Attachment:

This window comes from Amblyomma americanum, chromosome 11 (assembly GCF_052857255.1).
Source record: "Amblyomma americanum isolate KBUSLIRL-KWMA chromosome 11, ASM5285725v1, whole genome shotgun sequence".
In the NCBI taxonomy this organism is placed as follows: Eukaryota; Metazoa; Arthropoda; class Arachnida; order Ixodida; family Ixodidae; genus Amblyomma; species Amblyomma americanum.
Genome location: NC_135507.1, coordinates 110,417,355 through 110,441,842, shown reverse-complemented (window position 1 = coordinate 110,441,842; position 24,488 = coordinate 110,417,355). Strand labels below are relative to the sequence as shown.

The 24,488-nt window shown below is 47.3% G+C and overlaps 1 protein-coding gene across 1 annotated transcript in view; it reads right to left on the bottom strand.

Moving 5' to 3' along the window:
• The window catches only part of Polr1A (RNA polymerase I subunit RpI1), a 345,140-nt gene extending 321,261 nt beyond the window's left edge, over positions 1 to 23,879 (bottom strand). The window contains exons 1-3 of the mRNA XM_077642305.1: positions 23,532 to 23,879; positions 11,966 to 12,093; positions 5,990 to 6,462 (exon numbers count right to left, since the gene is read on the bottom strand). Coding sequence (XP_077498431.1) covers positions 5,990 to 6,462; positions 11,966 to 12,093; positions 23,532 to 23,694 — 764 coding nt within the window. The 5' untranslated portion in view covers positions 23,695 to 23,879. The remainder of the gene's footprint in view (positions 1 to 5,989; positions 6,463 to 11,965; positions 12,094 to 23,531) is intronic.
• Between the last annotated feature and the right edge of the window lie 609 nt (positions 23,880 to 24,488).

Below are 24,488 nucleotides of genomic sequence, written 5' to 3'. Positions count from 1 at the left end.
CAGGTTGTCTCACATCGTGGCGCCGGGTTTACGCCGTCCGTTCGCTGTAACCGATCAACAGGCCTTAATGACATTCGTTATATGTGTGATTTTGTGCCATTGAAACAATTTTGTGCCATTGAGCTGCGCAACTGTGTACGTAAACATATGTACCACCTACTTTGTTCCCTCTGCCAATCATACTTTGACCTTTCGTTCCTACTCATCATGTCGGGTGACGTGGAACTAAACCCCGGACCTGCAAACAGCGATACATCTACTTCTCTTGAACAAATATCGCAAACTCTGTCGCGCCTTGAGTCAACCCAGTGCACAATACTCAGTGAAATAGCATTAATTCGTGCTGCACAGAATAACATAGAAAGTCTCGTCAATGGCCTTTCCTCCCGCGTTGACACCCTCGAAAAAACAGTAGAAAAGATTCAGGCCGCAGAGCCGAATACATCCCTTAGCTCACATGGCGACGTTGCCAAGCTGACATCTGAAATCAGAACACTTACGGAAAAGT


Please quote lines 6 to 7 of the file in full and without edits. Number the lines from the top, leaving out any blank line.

Moving 5' to 3' along the window:
• The window catches only part of Polr1A (RNA polymerase I subunit RpI1), a 345,140-nt gene extending 321,261 nt beyond the window's left edge, over positions 1 to 23,879 (bottom strand). The window contains exons 1-3 of the mRNA XM_077642305.1: positions 23,532 to 23,879; positions 11,966 to 12,093; positions 5,990 to 6,462 (exon numbers count right to left, since the gene is read on the bottom strand). Coding sequence (XP_077498431.1) covers positions 5,990 to 6,462; positions 11,966 to 12,093; positions 23,532 to 23,694 — 764 coding nt within the window. The 5' untranslated portion in view covers positions 23,695 to 23,879. The remainder of the gene's footprint in view (positions 1 to 5,989; positions 6,463 to 11,965; positions 12,094 to 23,531) is intronic.